Newspaper article The Florida Times Union

Curry's Merger Proposal Is about Power, Not Kids

Newspaper article The Florida Times Union

Curry's Merger Proposal Is about Power, Not Kids

Article excerpt

Byline: Ron Littlepage

Mousing around the news of the day ... click.

These two men - Gov. Rick Scott and Agriculture Commissioner Adam Putnam - will likely be asking for your vote next year.

Scott, term limited as governor, is eyeing the U.S. Senate seat held by Bill Nelson, and Putnam wants to take Scott's place in the Governor's Office.

When you vote next year, you will do well to remember how both men responded to the blindingly ignorant tweets and statements of President Donald Trump last week that undercut the very foundation of this nation.

Putnam, who had already wedded himself to Trump in his young campaign, took the cowardly way out while other Republicans heavily criticized the president's remarks.

"I can only control what I say," Putnam said when asked about Trump's response to Charlottesville.

As for our governor, Scott dined with Trump during the turmoil of Trump's bad behavior. A Scott spokesman said Charlottesville didn't come up.

Click.

Let's be upfront about what's happening with Mayor Lenny Curry's proposal to do away with the Jacksonville Children's Commission and Jacksonville Journey and replace them with a new program called Kids Hope Alliance.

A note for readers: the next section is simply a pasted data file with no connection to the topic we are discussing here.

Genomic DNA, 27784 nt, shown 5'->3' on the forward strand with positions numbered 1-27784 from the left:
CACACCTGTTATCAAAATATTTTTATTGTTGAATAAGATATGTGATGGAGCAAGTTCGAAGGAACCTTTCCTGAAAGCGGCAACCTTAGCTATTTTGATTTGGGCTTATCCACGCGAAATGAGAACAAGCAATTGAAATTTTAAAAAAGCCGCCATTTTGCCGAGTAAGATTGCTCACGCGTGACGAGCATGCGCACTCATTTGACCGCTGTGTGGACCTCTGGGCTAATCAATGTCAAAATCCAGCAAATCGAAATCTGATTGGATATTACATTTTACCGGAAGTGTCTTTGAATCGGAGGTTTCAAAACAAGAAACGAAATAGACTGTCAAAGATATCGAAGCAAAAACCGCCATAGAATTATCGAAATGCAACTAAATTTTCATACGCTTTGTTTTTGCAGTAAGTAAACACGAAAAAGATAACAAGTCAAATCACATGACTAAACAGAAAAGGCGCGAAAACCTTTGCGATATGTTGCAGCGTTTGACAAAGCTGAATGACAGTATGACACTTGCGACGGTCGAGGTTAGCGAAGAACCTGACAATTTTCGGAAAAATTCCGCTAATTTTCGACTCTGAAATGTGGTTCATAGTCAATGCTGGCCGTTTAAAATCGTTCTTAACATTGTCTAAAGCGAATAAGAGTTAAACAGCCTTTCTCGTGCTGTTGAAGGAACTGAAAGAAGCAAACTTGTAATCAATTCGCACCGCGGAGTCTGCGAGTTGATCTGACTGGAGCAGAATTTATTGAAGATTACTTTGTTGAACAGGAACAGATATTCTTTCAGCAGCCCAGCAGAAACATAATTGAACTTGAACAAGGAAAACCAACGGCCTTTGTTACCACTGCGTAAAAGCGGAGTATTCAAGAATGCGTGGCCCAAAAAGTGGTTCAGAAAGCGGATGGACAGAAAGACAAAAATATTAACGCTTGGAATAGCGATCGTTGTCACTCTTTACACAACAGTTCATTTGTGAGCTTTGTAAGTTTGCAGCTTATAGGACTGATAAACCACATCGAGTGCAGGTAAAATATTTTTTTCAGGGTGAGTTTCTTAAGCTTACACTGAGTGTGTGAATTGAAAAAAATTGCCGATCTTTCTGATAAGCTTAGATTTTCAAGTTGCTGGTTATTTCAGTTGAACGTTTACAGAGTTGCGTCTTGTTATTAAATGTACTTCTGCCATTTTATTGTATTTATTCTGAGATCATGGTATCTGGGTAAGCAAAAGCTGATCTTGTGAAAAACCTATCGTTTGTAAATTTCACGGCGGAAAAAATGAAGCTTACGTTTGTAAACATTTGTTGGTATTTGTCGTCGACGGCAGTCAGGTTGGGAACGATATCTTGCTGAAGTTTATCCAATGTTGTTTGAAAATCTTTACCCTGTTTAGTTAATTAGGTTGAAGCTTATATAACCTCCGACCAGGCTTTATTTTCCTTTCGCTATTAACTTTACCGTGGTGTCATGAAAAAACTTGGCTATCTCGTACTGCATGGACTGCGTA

It's a straight-up power play.

That became even more obvious last week when an audit of the Children's Commission, which Curry had called for last December, was released.

The audit said the commission was doing a good job and achieving good results for the city's children.

Why Curry pulled the plug on the commission two weeks before the release of an audit he had requested remains unanswered.

But it's clear what his proposal will do.

The legislation creating the Children's Commission called for an "autonomous" board.

Under his plan, Curry would appoint the seven members of the new group's

board and be able to remove them at will.

Curry would also select the board's chair, and he would have the final say on who the group's chief executive officer will be.

When Mayor Alvin Brown proposed basically the same thing, he was sliced and diced by City Council members after they recovered from a case of the vapors. …

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